Multiscale modelling and diffraction-based characterization of elastic behaviour of human dentine

Tan Sui, Michael A Sandholzer, Nikolaos Baimpas, Igor P Dolbnya, Anthony Walmsley, Philip J Lumley, Gabriel Landini, Alexander M Korsunsky

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15 Citations (Scopus)
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Human dentine is a hierarchical mineralized tissue with a two-level composite structure, with tubules being the prominent structural feature at a microlevel, and collagen fibres decorated with hydroxyapatite (HAp) crystallite platelets dominating the nanoscale. Few studies have focused on this two-level structure of human dentine, where the response to mechanical loading is thought to be affected not only by the tubule volume fraction at the microscale, but also by the shape and orientation distribution of mineral crystallites, and their nanoscale spatial arrangement and alignment. In this paper, in situ elastic strain evolution within HAp in dentine subjected to uniaxial compressive loading along both longitudinal and transverse directions was characterized simultaneously by two synchrotron X-ray scattering techniques: small- and wide-angle X-ray scattering (SAXS and WAXS, respectively). WAXS allows the evaluation of the apparent modulus linking the external load to the internal HAp crystallite strain, while the nanoscale HAp distribution and arrangement can be quantified by SAXS. We proposed an improved multiscale Eshelby inclusion model that takes into account the two-level hierarchical structure, and validated it with a multidirectional experimental strain evaluation. The agreement between the simulation and measurement indicates that the multiscale hierarchical model developed here accurately reflects the structural arrangement and mechanical response of human dentine. This study benefits the comprehensive understanding of the mechanical behaviour of hierarchical biomaterials. The knowledge of the mechanical properties related to the hierarchical structure is essential for the understanding and predicting the effects of structural alterations that may occur due to disease or treatment on the performance of dental tissues and their artificial replacements.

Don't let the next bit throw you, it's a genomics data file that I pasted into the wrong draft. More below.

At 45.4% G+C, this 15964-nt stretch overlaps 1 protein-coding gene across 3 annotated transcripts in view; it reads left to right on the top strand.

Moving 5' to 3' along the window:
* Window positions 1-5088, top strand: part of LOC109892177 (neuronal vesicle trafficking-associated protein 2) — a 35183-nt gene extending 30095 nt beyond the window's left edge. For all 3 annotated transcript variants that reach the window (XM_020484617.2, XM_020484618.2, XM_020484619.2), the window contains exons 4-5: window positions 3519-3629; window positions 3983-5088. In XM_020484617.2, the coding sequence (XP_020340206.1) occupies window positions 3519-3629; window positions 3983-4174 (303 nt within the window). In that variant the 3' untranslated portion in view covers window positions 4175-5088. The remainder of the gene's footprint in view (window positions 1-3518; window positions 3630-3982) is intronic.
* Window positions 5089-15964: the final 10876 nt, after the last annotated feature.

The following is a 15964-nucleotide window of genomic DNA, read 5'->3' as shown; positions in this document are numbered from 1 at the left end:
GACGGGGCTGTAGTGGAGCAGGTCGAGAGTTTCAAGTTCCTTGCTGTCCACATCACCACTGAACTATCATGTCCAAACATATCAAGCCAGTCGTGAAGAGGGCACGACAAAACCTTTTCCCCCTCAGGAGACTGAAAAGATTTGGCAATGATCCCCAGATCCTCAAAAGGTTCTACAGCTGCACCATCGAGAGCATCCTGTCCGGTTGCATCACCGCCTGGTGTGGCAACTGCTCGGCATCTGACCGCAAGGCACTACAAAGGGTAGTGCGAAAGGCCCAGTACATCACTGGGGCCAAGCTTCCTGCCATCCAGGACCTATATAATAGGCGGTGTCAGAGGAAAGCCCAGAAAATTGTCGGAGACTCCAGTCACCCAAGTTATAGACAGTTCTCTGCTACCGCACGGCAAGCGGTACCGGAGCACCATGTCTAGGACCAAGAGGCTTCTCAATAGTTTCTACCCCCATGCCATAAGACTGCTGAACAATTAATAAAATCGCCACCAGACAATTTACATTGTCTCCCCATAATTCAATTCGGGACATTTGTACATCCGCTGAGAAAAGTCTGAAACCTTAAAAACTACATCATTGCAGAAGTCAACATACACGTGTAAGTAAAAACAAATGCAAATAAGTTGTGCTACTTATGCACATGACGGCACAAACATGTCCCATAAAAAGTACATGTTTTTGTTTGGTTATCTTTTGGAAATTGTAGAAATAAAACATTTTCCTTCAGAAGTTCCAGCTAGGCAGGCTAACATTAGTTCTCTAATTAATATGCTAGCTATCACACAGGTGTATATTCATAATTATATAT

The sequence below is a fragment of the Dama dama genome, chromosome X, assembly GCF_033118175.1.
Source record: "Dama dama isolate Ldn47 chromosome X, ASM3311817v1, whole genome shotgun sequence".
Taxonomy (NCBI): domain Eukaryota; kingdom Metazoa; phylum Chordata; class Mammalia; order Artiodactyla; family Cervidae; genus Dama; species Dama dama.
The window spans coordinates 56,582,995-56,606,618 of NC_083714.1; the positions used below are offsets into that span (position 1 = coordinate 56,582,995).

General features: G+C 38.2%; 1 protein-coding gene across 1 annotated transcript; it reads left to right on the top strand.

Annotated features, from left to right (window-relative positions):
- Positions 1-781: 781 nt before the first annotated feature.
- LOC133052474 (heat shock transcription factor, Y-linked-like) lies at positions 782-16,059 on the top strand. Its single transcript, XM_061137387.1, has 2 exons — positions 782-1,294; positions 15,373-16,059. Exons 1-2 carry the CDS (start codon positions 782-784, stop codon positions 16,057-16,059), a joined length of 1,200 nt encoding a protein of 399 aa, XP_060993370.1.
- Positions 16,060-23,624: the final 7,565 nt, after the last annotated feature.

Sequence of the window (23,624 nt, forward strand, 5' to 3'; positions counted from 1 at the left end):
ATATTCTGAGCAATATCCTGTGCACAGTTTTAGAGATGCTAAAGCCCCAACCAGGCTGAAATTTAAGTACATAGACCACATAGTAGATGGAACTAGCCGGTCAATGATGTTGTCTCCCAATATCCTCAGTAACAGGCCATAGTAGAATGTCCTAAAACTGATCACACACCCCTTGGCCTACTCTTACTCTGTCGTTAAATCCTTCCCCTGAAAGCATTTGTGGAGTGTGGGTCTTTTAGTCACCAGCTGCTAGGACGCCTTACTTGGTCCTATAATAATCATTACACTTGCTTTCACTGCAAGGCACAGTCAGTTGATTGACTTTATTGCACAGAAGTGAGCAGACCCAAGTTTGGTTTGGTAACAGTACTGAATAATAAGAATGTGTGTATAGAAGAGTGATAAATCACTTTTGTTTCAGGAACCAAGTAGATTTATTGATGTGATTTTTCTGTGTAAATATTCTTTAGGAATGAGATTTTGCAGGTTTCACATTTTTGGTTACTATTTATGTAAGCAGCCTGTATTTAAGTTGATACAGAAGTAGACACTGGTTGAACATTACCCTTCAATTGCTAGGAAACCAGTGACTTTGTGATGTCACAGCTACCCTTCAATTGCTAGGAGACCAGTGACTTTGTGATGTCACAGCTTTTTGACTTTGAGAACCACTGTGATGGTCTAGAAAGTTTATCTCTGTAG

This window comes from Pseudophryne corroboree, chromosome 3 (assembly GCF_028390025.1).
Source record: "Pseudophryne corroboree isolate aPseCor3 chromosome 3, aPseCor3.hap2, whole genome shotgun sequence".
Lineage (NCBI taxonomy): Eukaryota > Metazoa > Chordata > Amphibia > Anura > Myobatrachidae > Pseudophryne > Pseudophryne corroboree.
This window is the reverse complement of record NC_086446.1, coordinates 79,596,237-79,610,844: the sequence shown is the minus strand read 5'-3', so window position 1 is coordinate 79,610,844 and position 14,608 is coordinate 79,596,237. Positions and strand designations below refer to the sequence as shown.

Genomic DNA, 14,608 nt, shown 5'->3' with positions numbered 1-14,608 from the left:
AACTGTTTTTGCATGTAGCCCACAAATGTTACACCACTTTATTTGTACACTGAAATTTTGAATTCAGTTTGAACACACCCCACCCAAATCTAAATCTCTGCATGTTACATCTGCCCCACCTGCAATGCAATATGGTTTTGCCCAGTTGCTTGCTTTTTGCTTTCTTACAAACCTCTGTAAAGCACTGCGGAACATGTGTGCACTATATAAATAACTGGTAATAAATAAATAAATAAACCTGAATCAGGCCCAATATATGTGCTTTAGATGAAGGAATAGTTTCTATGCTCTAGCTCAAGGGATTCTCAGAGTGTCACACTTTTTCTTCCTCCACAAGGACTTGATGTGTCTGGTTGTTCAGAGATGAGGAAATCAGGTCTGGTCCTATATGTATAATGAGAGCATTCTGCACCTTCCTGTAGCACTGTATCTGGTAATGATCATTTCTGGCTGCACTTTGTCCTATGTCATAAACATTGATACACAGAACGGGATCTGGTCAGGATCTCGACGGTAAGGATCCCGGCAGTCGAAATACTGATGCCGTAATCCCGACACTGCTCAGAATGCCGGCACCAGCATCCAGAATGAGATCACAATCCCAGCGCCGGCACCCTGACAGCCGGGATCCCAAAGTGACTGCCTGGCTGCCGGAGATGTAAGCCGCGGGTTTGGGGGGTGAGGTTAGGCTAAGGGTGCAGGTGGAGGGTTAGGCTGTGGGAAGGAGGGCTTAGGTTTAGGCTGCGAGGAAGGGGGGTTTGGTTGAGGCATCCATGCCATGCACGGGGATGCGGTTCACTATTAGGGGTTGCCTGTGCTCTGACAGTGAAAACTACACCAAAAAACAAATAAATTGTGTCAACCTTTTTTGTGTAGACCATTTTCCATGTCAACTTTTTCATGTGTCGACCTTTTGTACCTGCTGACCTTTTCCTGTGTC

Original languageEnglish
Pages (from-to)7937–7947
JournalActa Biomaterialia
Issue number8
Early online date18 Apr 2013
Publication statusPublished - Aug 2013


  • Dentine
  • Eshelby model
  • Mechanical properties


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